John Doyle, John McCusker and Mike McGoldrick first crossed paths as teenagers. A quarter of a century later, the fired-up folk live-wires are set to celebrate their musical kinship, with their first studio album, The Wishing Tree. A thrilling trip through traditional, contemporary and original jigs, reels, ballads and more, it sees them branch out musically, while tracing the roots of their tunes, and of their friendship.

Trad Night – Jim Causley
Wednesday 27 September, £10

Traditional song – entertaining, rewarding, and often overlooked as an essential part of our history and culture. EFDSS is delighted to announce a new programme of concerts featuring the songs that have been loved, sung and shared for generations. Tales of love and lust, incest and murder, humour and tragedy, sung by talented contemporary performers of the tradition.

Trad Nights will take place in our most compact performance venue, Storrow, creating a truly intimate environment for the audience of no more than fifty fans of traditional, unamplified folk music.

Jim Causley celebrates over a decade as an acclaimed solo artist and performer with his latest studio album Forgotten Kingdom, his first album of entirely self-penned material. A broad collection of songs inspired by his native West Country, Jim mixes ancient history with his own personal history and experience of the world.

Since the release of his debut album in 2005, Causley’s unique voice and persona have helped him become one of the most well-loved and respected figures of today’s contemporary roots and folk music scene.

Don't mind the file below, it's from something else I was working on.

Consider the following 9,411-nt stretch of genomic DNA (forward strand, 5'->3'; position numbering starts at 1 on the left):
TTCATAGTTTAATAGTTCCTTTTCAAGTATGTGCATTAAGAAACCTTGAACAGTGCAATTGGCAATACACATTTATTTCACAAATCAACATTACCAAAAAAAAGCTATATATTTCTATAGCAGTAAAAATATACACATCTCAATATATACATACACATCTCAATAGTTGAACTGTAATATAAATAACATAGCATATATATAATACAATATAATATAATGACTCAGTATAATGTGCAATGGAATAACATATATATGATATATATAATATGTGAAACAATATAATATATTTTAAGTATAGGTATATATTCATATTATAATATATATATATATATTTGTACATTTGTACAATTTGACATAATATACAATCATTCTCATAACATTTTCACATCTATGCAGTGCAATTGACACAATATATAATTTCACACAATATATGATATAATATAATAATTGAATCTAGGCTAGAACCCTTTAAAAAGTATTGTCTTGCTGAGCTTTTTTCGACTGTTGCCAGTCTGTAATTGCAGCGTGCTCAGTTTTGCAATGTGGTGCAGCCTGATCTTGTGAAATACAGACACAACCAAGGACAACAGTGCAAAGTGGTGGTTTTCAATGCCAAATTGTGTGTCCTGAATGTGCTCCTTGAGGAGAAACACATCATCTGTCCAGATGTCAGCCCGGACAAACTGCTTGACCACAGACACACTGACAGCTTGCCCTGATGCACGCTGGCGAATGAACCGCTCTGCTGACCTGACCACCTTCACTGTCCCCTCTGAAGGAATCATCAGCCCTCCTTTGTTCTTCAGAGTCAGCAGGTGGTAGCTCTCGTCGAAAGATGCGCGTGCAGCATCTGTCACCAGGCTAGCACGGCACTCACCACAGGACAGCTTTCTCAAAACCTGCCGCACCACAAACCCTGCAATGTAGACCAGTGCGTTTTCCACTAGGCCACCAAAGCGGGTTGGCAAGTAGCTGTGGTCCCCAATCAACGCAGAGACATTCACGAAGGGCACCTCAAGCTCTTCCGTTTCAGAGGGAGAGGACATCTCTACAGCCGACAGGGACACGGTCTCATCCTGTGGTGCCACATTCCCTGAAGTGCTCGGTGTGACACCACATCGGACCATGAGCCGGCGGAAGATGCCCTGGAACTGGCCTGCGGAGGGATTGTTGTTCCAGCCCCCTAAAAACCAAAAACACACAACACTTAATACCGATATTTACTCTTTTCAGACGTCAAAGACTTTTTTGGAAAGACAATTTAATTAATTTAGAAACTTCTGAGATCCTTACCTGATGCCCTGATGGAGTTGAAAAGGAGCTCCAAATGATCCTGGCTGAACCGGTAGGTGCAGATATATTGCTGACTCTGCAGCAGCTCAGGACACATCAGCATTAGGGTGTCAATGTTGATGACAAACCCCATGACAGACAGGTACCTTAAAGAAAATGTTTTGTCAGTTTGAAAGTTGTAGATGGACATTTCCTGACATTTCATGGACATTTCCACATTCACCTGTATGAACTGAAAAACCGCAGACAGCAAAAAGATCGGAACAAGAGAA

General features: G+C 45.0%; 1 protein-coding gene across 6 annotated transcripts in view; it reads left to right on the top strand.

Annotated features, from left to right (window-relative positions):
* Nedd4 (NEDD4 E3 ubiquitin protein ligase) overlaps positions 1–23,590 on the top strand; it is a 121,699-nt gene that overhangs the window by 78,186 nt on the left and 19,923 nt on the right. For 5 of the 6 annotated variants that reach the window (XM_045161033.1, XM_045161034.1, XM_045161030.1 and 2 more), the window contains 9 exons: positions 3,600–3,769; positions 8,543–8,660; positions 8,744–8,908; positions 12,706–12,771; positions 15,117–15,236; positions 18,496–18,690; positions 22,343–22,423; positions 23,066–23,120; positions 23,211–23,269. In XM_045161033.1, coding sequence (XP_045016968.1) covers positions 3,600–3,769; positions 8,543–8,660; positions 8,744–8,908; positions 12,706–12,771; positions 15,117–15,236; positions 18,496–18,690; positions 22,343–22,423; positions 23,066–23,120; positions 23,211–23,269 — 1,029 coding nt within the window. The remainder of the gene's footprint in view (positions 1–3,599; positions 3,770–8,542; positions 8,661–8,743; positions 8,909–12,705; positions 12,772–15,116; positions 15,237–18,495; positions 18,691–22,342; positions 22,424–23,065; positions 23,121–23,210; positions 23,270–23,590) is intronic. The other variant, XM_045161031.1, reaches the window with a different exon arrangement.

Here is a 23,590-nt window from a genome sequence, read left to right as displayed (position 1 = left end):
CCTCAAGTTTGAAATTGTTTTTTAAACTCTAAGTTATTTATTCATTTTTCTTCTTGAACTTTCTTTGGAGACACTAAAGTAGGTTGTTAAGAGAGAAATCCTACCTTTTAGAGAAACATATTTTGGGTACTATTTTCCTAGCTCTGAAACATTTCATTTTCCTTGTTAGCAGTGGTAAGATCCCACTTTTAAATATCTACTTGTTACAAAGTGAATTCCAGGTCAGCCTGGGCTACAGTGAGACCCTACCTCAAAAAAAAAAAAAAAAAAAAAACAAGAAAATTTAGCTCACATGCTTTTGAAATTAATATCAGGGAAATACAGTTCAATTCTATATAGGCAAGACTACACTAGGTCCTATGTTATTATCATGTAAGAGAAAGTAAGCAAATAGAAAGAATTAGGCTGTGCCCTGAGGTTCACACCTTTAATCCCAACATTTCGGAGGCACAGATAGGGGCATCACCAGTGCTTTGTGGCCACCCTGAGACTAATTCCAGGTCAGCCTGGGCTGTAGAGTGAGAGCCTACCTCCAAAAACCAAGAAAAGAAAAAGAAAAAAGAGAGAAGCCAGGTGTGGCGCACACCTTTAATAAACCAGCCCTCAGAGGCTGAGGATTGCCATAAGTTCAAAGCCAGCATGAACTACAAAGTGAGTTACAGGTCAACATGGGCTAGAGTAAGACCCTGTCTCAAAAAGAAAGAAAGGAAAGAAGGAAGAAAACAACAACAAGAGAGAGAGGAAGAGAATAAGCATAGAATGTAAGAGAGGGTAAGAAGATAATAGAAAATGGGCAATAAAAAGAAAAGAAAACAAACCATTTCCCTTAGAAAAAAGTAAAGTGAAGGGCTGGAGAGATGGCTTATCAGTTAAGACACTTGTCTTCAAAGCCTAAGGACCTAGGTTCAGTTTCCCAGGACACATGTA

Martin and Eliza Carthy with support from The Drystones

Saturday 30 September, 7.30pm
£20 | £10 under 26s

The good Doctor Martin Carthy and his twice Mercury nominated daughter Eliza Carthy, join forces to perform songs from their first duo album ever, a CD of traditional material entitled The Elephant, which was released in May 2014 on Topic Records.

The Drystones are two twenty-one year olds from Somerset playing a lively mix of their own interpretations of traditional folk tunes and original compositions. Very accomplished on violin, guitar and whistle, they were Steve Lamacq’s “recommendation of the day” at Glastonbury Festival 2013. For just two people they make a lot of sound!

Kings of the South Seas
Wednesday 4 October, 7.30pm
£14 | £10 under 26s

In 1845, Captain Sir John Franklin departed on his ill-fated voyage in search of the North-West Passage. Within just the last few years, his HMS Erebus and Terror have been discovered at the bottom of the icy seas off Northern Canada. With the ‘Franklin’ album, Kings of The South Seas will bring to life the traditional and written music left by these events and their cultural fallout; from Canadian Voyageur paddling songs, English folk ballads and songs composed on-board ice-bound wintering ships to Victorian parlour pieces.

Tunes of the Munster Pipers

Thursday 5 October, 7.30pm

This performance tells the story of Canon James Goodman and the journey of this collection to the 21st century. Combining spoken word, curated imagery, and live musical performance, come and learn of the life and times of Canon Goodman, and the musical landscape of 19th century southwest Ireland.

Germa Adan
Wednesday 11 October, 7.30pm
£12 | £10 under 26s

Germa Adan writes and performs music that draws inspiration from Haitian, American & British folk music. She was recently awarded EFDSS Creative Seed Funding to write and arrange songs that explore narratives of the diasporic life.